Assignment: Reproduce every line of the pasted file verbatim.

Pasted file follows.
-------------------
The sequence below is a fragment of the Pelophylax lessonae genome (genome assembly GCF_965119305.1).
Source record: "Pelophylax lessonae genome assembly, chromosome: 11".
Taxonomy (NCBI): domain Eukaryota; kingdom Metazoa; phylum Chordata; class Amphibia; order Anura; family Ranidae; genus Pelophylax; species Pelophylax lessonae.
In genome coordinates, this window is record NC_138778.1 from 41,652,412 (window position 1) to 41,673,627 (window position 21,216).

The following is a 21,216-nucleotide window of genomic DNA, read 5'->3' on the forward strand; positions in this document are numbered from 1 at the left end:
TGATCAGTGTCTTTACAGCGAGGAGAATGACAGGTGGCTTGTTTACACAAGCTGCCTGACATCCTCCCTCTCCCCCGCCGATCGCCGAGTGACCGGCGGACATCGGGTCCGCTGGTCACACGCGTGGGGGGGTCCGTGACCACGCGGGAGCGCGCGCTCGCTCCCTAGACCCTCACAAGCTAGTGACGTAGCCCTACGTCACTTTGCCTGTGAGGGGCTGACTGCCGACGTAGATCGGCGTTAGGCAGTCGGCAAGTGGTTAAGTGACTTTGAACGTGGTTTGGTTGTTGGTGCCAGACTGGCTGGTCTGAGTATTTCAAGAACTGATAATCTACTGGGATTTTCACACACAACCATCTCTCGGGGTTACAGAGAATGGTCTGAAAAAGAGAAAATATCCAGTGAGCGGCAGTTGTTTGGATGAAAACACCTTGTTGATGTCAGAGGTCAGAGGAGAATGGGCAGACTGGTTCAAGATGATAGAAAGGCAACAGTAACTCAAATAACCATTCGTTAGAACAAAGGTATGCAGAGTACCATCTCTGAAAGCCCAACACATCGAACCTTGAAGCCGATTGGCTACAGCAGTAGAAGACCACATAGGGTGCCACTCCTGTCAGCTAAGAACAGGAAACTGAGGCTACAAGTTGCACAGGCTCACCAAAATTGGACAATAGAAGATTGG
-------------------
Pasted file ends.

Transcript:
The sequence below is a fragment of the Pelophylax lessonae genome (genome assembly GCF_965119305.1).
Source record: "Pelophylax lessonae genome assembly, chromosome: 11".
Taxonomy (NCBI): domain Eukaryota; kingdom Metazoa; phylum Chordata; class Amphibia; order Anura; family Ranidae; genus Pelophylax; species Pelophylax lessonae.
In genome coordinates, this window is record NC_138778.1 from 41,652,412 (window position 1) to 41,673,627 (window position 21,216).

The following is a 21,216-nucleotide window of genomic DNA, read 5'->3' on the forward strand; positions in this document are numbered from 1 at the left end:
TGATCAGTGTCTTTACAGCGAGGAGAATGACAGGTGGCTTGTTTACACAAGCTGCCTGACATCCTCCCTCTCCCCCGCCGATCGCCGAGTGACCGGCGGACATCGGGTCCGCTGGTCACACGCGTGGGGGGGTCCGTGACCACGCGGGAGCGCGCGCTCGCTCCCTAGACCCTCACAAGCTAGTGACGTAGCCCTACGTCACTTTGCCTGTGAGGGGCTGACTGCCGACGTAGATCGGCGTTAGGCAGTCGGCAAGTGGTTAAGTGACTTTGAACGTGGTTTGGTTGTTGGTGCCAGACTGGCTGGTCTGAGTATTTCAAGAACTGATAATCTACTGGGATTTTCACACACAACCATCTCTCGGGGTTACAGAGAATGGTCTGAAAAAGAGAAAATATCCAGTGAGCGGCAGTTGTTTGGATGAAAACACCTTGTTGATGTCAGAGGTCAGAGGAGAATGGGCAGACTGGTTCAAGATGATAGAAAGGCAACAGTAACTCAAATAACCATTCGTTAGAACAAAGGTATGCAGAGTACCATCTCTGAAAGCCCAACACATCGAACCTTGAAGCCGATTGGCTACAGCAGTAGAAGACCACATAGGGTGCCACTCCTGTCAGCTAAGAACAGGAAACTGAGGCTACAAGTTGCACAGGCTCACCAAAATTGGACAATAGAAGATTGG